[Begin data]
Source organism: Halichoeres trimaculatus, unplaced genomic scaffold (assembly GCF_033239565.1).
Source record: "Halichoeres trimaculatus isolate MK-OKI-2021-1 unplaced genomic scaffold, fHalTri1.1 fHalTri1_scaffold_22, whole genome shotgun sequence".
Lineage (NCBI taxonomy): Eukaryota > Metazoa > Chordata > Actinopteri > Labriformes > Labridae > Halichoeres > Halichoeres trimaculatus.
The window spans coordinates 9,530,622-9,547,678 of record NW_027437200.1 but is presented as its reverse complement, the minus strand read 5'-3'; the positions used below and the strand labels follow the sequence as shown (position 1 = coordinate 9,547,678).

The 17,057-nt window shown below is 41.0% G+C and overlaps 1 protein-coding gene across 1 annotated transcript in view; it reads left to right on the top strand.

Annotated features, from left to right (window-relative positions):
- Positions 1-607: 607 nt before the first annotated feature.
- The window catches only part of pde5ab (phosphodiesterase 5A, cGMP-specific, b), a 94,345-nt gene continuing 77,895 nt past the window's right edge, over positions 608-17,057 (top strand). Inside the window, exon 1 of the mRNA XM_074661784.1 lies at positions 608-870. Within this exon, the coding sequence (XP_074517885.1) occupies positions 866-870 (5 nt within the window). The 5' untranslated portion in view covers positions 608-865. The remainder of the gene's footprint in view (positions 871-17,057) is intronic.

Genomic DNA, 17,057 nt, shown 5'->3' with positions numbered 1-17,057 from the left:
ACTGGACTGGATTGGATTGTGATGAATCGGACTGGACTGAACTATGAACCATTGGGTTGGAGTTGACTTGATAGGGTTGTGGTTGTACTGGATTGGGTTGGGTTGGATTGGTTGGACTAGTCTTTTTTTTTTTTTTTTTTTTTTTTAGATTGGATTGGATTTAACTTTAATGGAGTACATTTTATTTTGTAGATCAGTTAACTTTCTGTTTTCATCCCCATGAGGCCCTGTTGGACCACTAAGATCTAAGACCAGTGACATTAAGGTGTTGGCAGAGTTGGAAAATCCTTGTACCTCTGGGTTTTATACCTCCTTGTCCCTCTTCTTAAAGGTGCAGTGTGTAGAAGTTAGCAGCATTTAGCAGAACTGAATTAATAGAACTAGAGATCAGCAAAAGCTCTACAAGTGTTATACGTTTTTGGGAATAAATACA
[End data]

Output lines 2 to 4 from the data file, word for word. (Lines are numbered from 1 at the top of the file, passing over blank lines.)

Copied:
Source record: "Halichoeres trimaculatus isolate MK-OKI-2021-1 unplaced genomic scaffold, fHalTri1.1 fHalTri1_scaffold_22, whole genome shotgun sequence".
Lineage (NCBI taxonomy): Eukaryota > Metazoa > Chordata > Actinopteri > Labriformes > Labridae > Halichoeres > Halichoeres trimaculatus.
The window spans coordinates 9,530,622-9,547,678 of record NW_027437200.1 but is presented as its reverse complement, the minus strand read 5'-3'; the positions used below and the strand labels follow the sequence as shown (position 1 = coordinate 9,547,678).